1. @RSD…please consider the following as an answer to the never-ending War on Drugs and it’s siblings, the older War on Poverty and the younger, the War on Terror: WAR IS PEACE, FREEDOM IS SLAVERY, and IGNORANCE IS STRENGTH. If those “slogans” are not familiar to you, then I invite you to read Orwell’s tome on Totalitarianism, “1984”. We’re not there yet, but we are well on our way.

  2. Given the number of nonviolent low-level drug offenders locked away for decades and given the fact that we are the worlds biggest warehousing of people (the world leader in incarceration as a % of the population) of course we cannot afford to treat these people with expensive drugs for HEP C and HIV. Rather than focusing on trying to get the price of the drugs lower so we can treat prison and jail inmates the goal should be to substantially thin out the prison population so that we are incarcerating those crimes deserving of incarceration. And in my opinion, that does not include somebody caught with drugs who did not commit any violent crime. We have a failed war on drugs that is the major driver of our bloated 2 million prisoners. We’ve been fighting the war on drugs for 40 years and it has been an abysmal failure. We would never engage our country in a 40 year unwinnable war with another COUNTRY. Tell me why it’s okay to fight a 40-year long war inside our own country?

  3. Oliver Cromwell had King Charles I beheaded in England’s civil war, 4 centuries ago. At issue: Whether the king ruled by divine right.

    The current controversy reminds us of Karl Marx’ saying, that history repeats itself, first as tragedy and then as farce.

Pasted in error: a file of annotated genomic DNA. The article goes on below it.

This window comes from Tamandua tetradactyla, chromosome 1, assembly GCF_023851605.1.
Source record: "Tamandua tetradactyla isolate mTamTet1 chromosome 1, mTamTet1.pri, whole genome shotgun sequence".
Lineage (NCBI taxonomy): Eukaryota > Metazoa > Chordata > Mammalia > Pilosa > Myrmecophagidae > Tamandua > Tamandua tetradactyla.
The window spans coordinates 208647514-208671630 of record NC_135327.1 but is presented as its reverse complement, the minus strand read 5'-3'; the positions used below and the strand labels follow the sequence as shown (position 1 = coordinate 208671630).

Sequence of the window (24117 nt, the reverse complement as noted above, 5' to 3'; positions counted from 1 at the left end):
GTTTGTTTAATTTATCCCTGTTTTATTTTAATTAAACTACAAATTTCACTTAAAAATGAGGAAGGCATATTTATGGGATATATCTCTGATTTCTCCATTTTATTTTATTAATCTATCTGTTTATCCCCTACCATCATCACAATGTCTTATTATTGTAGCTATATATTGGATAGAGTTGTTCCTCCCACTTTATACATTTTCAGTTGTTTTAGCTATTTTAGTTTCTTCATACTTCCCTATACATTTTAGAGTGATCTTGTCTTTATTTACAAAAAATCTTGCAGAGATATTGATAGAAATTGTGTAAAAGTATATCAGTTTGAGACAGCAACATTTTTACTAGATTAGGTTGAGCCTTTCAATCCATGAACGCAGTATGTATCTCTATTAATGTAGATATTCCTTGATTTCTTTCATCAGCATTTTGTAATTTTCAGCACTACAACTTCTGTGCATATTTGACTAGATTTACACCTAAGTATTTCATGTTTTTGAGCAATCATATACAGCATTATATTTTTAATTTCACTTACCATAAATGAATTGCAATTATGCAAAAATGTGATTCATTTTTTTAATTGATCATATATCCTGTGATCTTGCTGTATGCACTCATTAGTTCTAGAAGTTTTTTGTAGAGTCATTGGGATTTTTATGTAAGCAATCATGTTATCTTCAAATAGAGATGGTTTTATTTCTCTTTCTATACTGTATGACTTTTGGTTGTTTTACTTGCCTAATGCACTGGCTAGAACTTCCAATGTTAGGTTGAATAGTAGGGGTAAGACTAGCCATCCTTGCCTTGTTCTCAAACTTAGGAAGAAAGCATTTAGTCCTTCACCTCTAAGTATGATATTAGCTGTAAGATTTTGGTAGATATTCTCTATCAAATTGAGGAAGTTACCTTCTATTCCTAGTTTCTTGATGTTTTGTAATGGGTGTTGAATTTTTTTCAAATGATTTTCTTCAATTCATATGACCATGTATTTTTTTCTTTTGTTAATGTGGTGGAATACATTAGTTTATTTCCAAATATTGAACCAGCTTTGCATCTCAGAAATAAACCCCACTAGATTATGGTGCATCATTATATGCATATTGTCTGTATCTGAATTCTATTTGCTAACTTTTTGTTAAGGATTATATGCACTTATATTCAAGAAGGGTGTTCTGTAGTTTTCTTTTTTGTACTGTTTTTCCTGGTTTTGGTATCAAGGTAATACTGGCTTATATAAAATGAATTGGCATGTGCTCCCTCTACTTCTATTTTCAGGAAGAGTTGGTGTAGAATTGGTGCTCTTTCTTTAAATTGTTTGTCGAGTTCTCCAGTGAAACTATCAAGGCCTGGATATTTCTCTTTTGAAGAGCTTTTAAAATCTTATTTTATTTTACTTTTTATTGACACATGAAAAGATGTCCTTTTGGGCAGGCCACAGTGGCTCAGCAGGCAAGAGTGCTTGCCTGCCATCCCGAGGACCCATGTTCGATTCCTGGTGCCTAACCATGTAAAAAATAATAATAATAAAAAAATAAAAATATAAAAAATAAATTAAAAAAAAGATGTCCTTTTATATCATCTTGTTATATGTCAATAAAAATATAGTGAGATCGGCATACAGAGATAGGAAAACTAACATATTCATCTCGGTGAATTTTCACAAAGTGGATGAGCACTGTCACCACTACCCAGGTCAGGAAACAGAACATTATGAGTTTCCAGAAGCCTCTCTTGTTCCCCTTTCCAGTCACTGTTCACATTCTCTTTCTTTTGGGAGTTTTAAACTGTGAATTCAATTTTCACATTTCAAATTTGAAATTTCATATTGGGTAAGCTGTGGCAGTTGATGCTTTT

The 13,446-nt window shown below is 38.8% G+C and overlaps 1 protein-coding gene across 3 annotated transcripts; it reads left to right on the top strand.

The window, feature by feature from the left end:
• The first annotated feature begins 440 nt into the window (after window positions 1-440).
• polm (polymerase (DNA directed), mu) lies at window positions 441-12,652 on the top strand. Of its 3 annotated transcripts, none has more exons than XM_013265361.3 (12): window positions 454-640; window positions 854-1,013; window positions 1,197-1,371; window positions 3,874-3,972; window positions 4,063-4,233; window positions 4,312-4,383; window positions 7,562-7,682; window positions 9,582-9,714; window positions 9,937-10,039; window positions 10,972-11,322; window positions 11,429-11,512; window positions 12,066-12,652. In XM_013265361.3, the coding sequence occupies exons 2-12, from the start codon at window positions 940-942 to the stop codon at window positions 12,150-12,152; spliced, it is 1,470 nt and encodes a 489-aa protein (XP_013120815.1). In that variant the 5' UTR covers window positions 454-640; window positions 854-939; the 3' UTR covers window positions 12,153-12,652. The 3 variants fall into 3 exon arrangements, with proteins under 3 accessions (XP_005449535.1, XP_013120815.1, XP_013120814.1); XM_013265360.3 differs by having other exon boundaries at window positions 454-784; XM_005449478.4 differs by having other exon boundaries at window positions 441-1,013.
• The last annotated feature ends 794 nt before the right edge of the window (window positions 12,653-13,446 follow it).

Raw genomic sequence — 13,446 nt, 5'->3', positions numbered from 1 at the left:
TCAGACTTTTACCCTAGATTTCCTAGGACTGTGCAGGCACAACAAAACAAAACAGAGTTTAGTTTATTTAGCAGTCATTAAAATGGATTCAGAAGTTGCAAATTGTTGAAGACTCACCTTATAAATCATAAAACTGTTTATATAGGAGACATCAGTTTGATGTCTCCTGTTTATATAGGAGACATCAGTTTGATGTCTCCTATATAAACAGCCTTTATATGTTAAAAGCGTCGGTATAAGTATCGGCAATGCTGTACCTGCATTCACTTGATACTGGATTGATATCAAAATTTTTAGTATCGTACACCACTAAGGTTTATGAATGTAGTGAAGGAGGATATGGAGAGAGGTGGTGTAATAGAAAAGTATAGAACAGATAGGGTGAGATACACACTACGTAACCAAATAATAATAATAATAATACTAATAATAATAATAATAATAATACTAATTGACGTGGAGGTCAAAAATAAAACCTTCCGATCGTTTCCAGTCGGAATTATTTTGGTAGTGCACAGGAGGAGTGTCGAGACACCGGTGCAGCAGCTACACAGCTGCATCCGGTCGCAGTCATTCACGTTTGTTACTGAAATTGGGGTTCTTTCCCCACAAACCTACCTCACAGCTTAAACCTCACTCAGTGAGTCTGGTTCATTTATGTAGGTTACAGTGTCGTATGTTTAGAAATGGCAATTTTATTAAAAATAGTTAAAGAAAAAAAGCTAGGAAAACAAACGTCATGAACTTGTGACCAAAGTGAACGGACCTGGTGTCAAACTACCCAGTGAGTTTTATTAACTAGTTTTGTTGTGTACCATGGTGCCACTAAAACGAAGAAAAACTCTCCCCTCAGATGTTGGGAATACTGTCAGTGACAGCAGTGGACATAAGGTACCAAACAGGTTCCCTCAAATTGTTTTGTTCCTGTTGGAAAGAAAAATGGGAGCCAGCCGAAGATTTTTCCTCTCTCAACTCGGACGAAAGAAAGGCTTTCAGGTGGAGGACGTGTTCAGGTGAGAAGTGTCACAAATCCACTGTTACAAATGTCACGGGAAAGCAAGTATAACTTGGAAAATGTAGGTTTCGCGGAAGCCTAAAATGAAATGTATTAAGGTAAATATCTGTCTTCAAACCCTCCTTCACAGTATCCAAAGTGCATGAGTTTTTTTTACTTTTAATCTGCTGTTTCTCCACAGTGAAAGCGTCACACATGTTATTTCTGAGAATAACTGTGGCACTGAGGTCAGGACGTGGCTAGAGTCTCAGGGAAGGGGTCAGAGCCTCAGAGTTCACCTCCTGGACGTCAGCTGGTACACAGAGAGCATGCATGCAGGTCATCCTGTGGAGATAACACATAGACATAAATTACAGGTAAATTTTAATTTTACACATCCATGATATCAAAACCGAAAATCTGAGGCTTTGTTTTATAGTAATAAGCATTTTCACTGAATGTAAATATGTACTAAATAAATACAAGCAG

There’s something truly farcical in the assertion by the Massachusetts AG, that somehow the inventor who invented a life-saving treatment, was negligent in not inventing it sooner.

    By this reasoning, every inventor can be sued, for the duty to invent things sooner.

    Clearly there is zero respect for the ownership of a person’s self…their blood, their body, their thoughts, their life. In this construction, we are all reduced to mere tools who exist to serve the State. We don’t have a right to keep our ideas to ourselves?

    This concept needs to be resisted on moral grounds.

    The State of Massachusetts is free to assert eminent domain over the invention and seize the monopoly power within it’s borders. That’s a solution that’s never been tried…Mass could pass a law, allowing itself to hire workers, construct a factory, and manufacture small quantities of this drug, for distribution within the state, and there would exist no liability on their part, because a state cannot be sued, in the absence of a law allowing the suit.

    Doing so, would cost money. The medicine doesn’t make itself.

    If the cost of this is too high, then there’s nothing “predatory” about the current pricing. The price reflects the cost of doing business.